2.5. Data Extraction

Data was extracted from all the works included in the review, using the JBI-QARI standardized data extraction tool [32]. The extracted data encompassed specific details about each research’s objectives, scientific area, type of study (design and data collection method), population, context, phenomena of interest, and significant findings for our research question and objective.

2.6. Data Synthesis

The qualitative research’s results were grouped and categorized based on the similarity of meaning, with at least two findings per category, using the JBI-QARI tool [32]. The different categories were created through a process of consensus between the reviewers. Data was then aggregated and subjected to synthesis, resulting in a single comprehensive set of findings that can provide a basis for evidence-based practice. The findings were classified as “credible” or “unquestionable” (according to their credibility level), using the JBI-QARI tool.

3. Results

We obtained a preliminary total of 358 articles through the database search. After duplicate removal, 349 works were subjected to relevance assessment based on their title and abstract. Of these, 248 were excluded after title evaluation and 64 were excluded after abstract evaluation, because they did not meet the established inclusion criteria. The remaining 37 studies were subjected to an eligibility assessment, and 26 were rejected, since they did not meet the inclusion criteria. Thus, a total of 11 articles were subjected to critical evaluation, with none being excluded. Figure 1 shows a PRISMA flowchart of the studies’ identification and selection process for inclusion in the review.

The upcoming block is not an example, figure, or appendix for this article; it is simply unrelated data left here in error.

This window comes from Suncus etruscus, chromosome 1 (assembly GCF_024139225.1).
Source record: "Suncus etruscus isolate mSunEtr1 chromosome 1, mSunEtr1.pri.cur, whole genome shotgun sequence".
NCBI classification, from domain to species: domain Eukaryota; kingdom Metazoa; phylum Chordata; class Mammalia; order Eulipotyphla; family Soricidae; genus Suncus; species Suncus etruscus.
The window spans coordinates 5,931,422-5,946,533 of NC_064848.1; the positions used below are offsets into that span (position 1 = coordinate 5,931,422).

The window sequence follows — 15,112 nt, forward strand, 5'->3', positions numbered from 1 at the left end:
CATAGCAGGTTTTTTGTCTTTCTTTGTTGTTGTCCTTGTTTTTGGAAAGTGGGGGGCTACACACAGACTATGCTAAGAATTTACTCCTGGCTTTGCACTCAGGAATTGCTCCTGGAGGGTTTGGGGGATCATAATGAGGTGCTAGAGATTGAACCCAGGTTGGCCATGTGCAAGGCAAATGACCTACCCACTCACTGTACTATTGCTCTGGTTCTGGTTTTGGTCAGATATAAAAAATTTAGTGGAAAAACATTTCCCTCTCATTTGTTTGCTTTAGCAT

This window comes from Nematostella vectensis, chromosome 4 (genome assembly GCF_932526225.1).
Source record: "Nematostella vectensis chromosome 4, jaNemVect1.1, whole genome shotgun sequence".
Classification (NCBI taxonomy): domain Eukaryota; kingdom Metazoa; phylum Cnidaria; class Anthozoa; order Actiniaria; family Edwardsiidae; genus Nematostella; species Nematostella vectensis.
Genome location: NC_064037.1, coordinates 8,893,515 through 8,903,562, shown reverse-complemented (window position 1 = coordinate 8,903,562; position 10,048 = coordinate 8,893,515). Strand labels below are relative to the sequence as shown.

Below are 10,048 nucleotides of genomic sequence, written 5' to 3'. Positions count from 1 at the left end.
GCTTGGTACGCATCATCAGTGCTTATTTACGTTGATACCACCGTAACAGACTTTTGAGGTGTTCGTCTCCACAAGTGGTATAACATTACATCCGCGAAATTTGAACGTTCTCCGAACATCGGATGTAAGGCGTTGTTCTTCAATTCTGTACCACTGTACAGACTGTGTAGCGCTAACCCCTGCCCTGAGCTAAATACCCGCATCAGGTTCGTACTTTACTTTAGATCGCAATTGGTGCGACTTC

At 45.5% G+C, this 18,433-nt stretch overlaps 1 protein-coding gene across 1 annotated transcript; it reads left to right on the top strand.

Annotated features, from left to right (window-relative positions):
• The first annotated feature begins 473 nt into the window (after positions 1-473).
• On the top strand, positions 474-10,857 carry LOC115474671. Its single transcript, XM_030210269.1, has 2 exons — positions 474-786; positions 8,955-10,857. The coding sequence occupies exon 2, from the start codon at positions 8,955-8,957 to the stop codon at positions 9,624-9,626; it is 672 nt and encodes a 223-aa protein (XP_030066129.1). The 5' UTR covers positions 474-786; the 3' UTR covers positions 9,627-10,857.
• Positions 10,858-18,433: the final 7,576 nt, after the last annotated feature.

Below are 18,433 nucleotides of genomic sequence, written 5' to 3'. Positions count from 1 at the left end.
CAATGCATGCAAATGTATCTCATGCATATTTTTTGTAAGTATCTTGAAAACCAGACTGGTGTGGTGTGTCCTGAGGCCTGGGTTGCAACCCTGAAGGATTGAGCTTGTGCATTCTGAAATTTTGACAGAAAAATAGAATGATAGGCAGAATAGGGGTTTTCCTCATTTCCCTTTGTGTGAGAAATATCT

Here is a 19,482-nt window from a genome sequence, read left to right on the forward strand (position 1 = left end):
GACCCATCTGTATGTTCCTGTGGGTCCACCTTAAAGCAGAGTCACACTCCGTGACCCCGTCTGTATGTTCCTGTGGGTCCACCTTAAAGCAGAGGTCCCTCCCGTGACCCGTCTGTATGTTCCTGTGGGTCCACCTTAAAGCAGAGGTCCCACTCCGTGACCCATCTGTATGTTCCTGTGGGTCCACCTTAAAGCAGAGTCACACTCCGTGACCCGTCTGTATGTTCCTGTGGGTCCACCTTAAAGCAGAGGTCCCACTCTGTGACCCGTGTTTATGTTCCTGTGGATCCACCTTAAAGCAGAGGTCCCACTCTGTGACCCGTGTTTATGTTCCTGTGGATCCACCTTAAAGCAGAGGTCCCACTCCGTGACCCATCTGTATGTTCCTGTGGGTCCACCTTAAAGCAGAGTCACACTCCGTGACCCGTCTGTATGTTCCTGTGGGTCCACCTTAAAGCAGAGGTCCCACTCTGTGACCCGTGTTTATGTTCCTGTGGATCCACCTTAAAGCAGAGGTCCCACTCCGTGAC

3.1. Methodological Quality

All the 11 selected works were included in the analysis. These studies met the inclusion criteria and were considered methodologically rigorous, regarding the evaluation criteria. They offered useful descriptions of the daily life of homeless families. They also showed congruence between the research methodology, the research’s objectives, the methods used for data collection, representation and analysis, and the methods employed to interpret the results. Most of the data represented the participants’ opinions adequately. Despite the high quality of the selected articles, there was a lack of information in some of them. For instance, only 18% presented a statement contextualising the researchers’ cultural and/or theoretical background. Furthermore, only 54.55% of the reported conclusions were derived from data interpretation. Prior to the critical evaluation, the reviewers decided that these shortcomings were not essential criteria that needed to be met for the article’s inclusion. Table 2 presents the final assessment of the included works, specifying the research design’s accuracy, as well as the quality of the resulting reports.